It is 7:46p.m as I am starting to type this post. I got back home five minutes ago. Now that P is back for good and because he is able to get home quicker than I do, I got treated to hot tea as soon as I stepped into the kitchen. The sight of the cooker already on the gas and vegetables neatly chopped and steamed, just waiting for a final seasoning and garnish overwhelmed me beyond words. I smiled and clicked twice on the mozilla firefox icon, signed in to my mail and was pleasantly surprised by the first and only mail for the day. I know words can speak volumes but reading those three words stunned me! It was simple and yet forcible. A subscriber sent a mail with the masoor dal recipe extract and it just read – “I want more.”
Normally, I don’t like to blog at this time as there are many things that call for my attention apart from two eager enthusiastic children ready to fill me in with the happenings of the day. Today, I decided to go on to the dashboard and get going with this very simple ‘Palakkad’ recipe that is made regularly in most Keralite homes and never ceases to cause extreme cases of salivation! Thanks, SK for the motivation!
Mezhukku means ‘fat’ and varatti means ‘to roast’. You could suffix it with puratti instead of varatti but the essence is the same. Vegetables roasted in fat, with or without karamani.
Karamani is known by many names and some of these are ‘black eyed beans’, ‘lobia’, ‘chowli’ or ‘chowlai dana’. Black eyed beans are a very tasty variety of legumes which are seeds of amaranth plant (mulaikeerai or molakeerai in Tamil and hara maath in Marathi).
How to cook black eyed beans?
If you pressure cook the beans without pre-soaking they will not cook through completely. The first way is to either soak them in enough water for at least an hour before pressure cooking. The second alternative which is my preferred method is to dry roast the legumes on low fire till slightly brown specks appear, cook them in enough water for three whistles and let the pressure go down naturally. After cooking they will appear brown in colour. Do not add salt or turmeric while cooking legumes.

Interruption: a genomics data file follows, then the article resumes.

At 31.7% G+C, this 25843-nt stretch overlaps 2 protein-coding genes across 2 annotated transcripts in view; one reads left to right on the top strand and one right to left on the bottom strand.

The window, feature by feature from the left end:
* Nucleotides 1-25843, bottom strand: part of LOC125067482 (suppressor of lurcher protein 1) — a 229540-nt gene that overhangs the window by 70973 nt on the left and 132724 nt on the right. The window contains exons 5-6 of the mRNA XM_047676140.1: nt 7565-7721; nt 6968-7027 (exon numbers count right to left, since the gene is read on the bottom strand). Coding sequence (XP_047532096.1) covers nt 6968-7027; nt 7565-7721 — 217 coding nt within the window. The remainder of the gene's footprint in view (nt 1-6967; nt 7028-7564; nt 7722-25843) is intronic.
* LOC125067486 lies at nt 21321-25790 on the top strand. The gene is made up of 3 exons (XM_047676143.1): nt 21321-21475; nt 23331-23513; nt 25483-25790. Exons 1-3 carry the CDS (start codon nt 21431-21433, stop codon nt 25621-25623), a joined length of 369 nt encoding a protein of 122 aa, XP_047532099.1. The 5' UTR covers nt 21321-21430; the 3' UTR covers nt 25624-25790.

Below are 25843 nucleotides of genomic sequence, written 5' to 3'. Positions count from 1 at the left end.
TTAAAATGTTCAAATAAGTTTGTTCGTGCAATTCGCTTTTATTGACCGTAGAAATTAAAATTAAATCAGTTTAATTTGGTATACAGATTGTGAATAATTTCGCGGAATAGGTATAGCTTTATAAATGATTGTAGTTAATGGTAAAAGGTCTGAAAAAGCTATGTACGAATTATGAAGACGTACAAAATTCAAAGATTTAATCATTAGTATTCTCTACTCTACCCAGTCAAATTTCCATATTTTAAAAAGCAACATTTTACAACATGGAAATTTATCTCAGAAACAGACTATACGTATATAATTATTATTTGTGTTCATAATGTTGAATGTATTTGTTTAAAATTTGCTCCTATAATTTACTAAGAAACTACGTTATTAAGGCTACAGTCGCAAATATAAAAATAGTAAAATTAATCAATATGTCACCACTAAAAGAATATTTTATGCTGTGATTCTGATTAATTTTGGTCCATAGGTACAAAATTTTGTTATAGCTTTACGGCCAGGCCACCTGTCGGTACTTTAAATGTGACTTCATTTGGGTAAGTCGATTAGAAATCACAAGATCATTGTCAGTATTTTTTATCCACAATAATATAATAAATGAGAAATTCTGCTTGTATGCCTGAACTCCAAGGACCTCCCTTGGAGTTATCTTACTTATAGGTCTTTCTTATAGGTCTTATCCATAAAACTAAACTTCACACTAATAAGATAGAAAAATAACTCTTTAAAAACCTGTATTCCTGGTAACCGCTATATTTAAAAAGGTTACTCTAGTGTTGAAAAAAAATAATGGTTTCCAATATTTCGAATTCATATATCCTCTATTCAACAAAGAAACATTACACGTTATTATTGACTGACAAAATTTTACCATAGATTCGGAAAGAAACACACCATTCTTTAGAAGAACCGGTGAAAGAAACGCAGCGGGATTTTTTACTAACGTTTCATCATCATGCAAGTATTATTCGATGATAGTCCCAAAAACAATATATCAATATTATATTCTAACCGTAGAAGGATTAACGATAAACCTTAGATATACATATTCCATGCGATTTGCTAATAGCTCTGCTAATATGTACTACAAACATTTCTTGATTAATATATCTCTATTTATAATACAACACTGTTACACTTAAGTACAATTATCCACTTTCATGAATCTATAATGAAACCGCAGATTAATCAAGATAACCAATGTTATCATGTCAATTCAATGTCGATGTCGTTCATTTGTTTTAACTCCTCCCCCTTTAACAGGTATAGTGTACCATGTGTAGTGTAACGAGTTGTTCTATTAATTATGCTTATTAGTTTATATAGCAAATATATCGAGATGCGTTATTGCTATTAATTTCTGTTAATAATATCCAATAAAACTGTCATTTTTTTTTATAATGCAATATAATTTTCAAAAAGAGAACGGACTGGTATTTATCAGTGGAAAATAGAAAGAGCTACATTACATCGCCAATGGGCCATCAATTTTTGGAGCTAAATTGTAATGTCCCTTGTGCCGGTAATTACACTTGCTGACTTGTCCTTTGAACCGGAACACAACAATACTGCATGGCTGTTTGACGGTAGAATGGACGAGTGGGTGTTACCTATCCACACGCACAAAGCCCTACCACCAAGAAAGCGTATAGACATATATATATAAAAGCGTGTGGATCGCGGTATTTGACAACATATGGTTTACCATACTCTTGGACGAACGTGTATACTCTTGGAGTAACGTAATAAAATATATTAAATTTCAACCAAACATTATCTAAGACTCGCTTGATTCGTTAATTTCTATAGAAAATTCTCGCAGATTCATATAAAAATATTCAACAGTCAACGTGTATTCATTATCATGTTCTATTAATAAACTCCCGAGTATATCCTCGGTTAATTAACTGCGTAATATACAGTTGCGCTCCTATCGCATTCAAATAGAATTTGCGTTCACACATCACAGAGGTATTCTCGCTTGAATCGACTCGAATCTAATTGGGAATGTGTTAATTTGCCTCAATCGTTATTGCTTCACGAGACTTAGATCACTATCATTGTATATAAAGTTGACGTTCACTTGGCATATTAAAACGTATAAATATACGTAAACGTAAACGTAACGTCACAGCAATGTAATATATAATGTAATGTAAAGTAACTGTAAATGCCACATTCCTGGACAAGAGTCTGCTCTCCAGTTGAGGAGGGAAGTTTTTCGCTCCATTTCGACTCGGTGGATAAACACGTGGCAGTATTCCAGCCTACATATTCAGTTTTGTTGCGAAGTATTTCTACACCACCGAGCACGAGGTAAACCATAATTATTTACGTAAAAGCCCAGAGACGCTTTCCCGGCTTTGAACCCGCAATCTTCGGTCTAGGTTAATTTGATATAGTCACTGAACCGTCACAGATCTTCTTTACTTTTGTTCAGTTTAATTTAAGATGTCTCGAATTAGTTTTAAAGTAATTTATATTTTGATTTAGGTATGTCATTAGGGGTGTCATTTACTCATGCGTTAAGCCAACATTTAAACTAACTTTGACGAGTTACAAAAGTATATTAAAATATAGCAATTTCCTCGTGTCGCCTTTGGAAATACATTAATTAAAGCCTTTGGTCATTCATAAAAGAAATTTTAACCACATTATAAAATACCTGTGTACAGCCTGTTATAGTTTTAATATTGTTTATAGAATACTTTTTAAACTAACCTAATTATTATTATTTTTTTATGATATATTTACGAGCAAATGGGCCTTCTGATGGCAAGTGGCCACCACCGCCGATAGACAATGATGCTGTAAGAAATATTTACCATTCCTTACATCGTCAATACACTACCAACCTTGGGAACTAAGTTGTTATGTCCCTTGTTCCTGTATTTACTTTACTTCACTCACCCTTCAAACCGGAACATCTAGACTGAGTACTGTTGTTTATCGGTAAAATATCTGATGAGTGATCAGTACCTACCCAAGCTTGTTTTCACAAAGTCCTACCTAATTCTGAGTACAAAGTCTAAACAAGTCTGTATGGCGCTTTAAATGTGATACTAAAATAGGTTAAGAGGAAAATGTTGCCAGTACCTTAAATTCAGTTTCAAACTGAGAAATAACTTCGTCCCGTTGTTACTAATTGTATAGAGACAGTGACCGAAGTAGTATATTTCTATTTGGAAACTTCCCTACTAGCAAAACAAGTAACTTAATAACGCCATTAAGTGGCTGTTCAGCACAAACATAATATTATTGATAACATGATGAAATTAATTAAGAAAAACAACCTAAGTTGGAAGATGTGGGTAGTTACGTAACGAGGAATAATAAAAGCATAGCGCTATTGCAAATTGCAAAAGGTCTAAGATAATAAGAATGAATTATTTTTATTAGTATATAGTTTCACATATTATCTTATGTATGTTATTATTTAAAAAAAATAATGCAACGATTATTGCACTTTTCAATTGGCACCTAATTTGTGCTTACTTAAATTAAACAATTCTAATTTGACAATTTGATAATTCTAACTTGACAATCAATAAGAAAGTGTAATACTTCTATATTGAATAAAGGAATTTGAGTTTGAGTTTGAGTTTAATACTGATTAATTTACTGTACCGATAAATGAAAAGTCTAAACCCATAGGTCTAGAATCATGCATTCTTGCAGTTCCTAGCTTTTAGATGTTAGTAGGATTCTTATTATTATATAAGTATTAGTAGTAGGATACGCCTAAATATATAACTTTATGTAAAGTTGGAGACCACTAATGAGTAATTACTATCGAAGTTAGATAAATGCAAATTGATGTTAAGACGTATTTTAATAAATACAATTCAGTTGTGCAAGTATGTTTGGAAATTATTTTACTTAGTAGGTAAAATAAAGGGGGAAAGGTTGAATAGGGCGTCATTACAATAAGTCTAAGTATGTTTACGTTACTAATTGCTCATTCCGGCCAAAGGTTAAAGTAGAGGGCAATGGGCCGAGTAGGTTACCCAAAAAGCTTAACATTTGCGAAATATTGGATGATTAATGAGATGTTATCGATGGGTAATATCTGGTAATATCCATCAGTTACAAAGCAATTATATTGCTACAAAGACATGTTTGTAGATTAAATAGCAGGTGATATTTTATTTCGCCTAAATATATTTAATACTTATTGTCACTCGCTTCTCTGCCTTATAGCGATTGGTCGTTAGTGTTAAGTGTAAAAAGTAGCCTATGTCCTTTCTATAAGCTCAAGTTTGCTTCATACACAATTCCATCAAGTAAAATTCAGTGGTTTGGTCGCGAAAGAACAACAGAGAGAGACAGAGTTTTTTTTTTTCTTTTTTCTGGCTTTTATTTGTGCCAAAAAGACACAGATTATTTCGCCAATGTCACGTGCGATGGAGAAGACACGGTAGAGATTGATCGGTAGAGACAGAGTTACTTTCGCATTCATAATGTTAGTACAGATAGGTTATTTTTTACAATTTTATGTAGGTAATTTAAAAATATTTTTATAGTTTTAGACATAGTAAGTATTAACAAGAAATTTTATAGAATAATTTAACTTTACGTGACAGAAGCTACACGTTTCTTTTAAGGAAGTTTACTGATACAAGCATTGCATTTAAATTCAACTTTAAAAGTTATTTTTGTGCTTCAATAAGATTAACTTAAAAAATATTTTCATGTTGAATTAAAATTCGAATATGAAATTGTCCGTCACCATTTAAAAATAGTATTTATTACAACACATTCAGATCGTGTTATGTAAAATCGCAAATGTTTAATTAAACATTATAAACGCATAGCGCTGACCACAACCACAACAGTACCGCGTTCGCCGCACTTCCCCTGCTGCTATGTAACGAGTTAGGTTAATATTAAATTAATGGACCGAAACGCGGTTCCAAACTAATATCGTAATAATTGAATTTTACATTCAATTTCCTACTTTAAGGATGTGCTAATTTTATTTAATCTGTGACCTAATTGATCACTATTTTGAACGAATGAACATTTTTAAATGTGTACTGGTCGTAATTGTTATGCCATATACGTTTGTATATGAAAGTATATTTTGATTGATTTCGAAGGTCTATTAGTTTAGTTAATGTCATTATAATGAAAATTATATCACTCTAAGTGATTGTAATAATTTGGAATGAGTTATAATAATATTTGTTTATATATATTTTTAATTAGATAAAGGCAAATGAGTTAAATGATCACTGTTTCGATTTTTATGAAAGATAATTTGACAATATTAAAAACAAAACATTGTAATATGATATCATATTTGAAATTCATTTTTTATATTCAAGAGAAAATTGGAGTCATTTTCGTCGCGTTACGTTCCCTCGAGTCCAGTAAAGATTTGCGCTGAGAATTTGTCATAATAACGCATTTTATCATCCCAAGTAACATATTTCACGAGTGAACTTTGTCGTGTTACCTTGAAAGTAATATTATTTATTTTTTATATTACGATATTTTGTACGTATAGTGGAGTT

Recipe: Mezhukkuvarati / Mezhukkupurati
Roasted vegetables with black eyed beans, a traditional recipe from South India
Yield: Serves 5
2 raw bananas (firm, green ones) / kachha kela / vazhakkai – diced small (0.75cm on each side for the Monicas of the world)
100g elephant’s foot yam / suran / chenai – diced small
2 medium sized potatoes / aloo / urulaikazhangu, firm ones – diced small
1 cup cooked black eyed beans / lobia / karamani / payaru
Coconut oil / Nariyal tel / Tengai yennai – 3-4 tbsp.
Salt to taste
Boil and cook the vegetables together, in enough water and salt till almost done. You need them to retain their firmness and not turn soft. Drain and set aside till needed.
Heat 2 tbsp. oil in a wide kadai or wok. Add drained vegetables and mix well to coat them evenly. Now let it roast well in slow fire. It takes nearly 1/2 an hour as the fire should be slow and you need to stir it every now and then. It may seem time consuming but then you can plan this and do many other thngs in the mean time.
If you find that the vegetables are sticking to the kadai, scrape lightly and add a tbsp. of oil more and continue roasting in slow fire. Check salt and adjust as per taste. You may add red chilli powder at this stage if you need it but I do not.
When you find the vegetables crisp and roasted, add the drained, cooked black eyed beans and mix well so that some of it coats the vegetables and some remain firm. Mix well and roast. I purposely roast a lot without oil because I like the part that sticks to the bottom of the wok. We actually used to fight over that portion when we were kids!
Add a tsp. of oil, give a final stir and remove. Generally 3 tbsps. are quite enough but you may need more if the vegetables are done well enough.
The yield is nearly 6-7 cups so the amount of oil is justified, isn’t it?